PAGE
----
On the one hand, as other mentioned, the memory and data types. 32-bits and 64-bits JVMs use different native data type sizes and memory-address spaces.

  • 64-bits JVMs can allocate (can use) more memory than the 32-bits ones.
  • 64-bits use native datatypes with more capacity but occupy more space. Because that, the same Object may occupy more space too.
  • For JVMs which the Garbage Collector (GC) freezes the machine, the 64-bits versions may be slower because the GC must check bigger heaps/objects and it takes more time.
  • There is an IBM presentation explaining these differences.

And on the other hand, the supported native libraries. Java programs that use JNI to access native libraries require different versions depending on the type of JVM.

  • 32-bits JVMs use 32-bits native libraries and 64-bits JVMs use 64bits libraries.
  • That means that, if your program uses libraries that rely on native code such as SWT, you will need different versions of them. Note in the SWT download page, there are different versions for Linux/Windows 32- and 64-bits. Note that there are different versions of Eclipse (each one with a different version of SWT) for 32- and 64-bits.
  • Some applications, such as Alloy, are packaged with 32-bits native libraries. They fail with 64-bit JVMs. You can solve these problems just downloading the corresponding 64-bits native libraries and configuring the JNI appropriately.
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    x86-64 also has more registers than ia32, so the actual asm generated by a JIT compiler can be more efficient (fewer spills/reloads to/from memory). It's also a more orthogonal compiler-target, since the low byte of all 16 registers is directly accessible. I'm not sure if JIT has much use for RIP-relative addressing, but it does make position-independent code easier/more efficient than in 32-bit mode. – Peter Cordes Jul 29 '17 at 4:35
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    Are there any 64-bit JVMs that use the x32 ABI? (32-bit pointers in long mode?) That would have all the advantages of both (small pointers -> smaller cache footprint for GC, while still doing 64-bit integer ops with a single instruction.) – Peter Cordes Jul 29 '17 at 4:37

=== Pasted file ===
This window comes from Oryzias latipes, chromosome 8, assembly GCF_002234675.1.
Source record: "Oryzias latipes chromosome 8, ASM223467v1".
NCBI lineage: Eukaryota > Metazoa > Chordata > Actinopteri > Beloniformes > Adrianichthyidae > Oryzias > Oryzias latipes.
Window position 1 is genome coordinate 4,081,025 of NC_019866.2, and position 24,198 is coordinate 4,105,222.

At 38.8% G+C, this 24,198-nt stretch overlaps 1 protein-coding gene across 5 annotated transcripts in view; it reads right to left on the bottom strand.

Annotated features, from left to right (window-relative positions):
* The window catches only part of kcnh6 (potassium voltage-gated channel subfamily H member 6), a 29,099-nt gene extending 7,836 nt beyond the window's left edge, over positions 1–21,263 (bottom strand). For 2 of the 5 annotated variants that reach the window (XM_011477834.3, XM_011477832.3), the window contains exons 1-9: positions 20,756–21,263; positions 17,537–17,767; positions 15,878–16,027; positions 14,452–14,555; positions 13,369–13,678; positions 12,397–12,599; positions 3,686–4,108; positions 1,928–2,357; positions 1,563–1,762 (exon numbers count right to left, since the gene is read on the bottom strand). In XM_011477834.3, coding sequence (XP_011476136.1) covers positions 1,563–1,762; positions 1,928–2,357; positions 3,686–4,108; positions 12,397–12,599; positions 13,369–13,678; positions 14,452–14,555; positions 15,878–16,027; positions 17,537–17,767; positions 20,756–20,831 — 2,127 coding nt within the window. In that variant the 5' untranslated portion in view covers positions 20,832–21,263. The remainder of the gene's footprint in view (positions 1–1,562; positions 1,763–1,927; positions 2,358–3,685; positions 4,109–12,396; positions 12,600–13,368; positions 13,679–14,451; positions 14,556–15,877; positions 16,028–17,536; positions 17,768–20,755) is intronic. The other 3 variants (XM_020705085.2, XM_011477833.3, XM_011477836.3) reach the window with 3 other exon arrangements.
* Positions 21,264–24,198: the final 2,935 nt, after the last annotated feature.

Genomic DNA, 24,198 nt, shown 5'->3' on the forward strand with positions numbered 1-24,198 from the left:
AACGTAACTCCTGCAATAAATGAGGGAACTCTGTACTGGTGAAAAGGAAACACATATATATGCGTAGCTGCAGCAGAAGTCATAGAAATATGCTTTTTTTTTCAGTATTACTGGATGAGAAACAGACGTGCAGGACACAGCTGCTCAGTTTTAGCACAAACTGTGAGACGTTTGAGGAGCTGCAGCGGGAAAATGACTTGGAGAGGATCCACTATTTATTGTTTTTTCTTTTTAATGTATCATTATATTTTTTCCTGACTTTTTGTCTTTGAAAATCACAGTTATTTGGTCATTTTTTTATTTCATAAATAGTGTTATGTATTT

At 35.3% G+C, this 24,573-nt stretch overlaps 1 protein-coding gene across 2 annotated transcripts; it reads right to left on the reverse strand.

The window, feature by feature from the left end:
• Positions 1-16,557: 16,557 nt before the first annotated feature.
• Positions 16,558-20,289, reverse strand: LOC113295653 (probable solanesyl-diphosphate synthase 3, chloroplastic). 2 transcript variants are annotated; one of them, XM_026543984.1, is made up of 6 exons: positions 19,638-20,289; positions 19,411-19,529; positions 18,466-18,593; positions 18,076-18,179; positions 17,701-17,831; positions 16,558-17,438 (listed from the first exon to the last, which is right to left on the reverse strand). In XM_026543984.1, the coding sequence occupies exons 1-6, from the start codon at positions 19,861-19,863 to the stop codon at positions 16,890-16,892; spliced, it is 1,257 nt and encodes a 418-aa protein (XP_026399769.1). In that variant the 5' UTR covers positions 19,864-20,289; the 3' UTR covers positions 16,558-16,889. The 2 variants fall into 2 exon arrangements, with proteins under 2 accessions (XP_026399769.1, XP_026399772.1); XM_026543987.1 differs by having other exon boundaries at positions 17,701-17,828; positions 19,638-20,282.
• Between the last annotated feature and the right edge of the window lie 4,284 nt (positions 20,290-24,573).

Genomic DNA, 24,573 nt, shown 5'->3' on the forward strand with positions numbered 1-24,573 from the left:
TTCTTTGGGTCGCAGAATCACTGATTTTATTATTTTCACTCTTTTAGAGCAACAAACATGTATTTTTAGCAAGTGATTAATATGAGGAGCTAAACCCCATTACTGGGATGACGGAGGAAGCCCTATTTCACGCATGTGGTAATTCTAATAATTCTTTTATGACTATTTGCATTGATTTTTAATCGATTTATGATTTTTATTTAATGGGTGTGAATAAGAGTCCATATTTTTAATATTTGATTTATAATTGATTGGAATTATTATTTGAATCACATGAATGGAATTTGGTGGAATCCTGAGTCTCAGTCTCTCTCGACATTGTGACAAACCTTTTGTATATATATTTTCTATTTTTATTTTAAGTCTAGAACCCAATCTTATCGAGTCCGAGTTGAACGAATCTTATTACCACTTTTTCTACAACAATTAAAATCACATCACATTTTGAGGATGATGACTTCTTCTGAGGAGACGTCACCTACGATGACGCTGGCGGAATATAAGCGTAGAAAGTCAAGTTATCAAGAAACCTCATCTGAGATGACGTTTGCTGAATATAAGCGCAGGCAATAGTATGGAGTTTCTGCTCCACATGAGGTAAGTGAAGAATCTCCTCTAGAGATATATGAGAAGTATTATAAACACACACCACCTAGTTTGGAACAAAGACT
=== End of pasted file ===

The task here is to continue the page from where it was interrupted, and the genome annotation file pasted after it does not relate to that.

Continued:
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    The Oracle JVM includes an option to use "compressed oridinary object pointers". Basically, the JVM can use 32-bit values as pointers to objects in memory instead of 64-bit values. You may check the UseCompressedOops flag. – Jaime Aug 8 '17 at 5:38
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    Neat. That's not quite as efficient as x32, where limiting all pointers to be in the low 32 bits of address space lets you use them by just zero-extending them. Java goes for some extra overhead in "decoding" (left shift by 3 and add to heap base). But fortunately an x86 addressing mode can do [base + index*8], so it should be pretty efficient to dereference, and only take an extra instruction to compare with a non-encoded pointer. And of course it costs extra when encoding. Anyway, looks like a sensible tradeoff for Java, since they don't want to limit the heap to 4GB. – Peter Cordes Aug 8 '17 at 6:02
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    What do you mean by "native datatypes"? Do you mean Java data types like int, long, char and so on? Or are you referring to some native C++ code inside the JVM itself? The latter is mostly irrelevant since the vast majority of your memory use will usually be part of the Java heap whose data types mostly haven't changed sizes (with a caveat about references). Most important native data types (which, really) probably don't change sizes too: certainly if you're doing a lot of off-heap stuff or have native code you can choose to keep the data types the same size. – BeeOnRope Aug 8 '17 at 19:42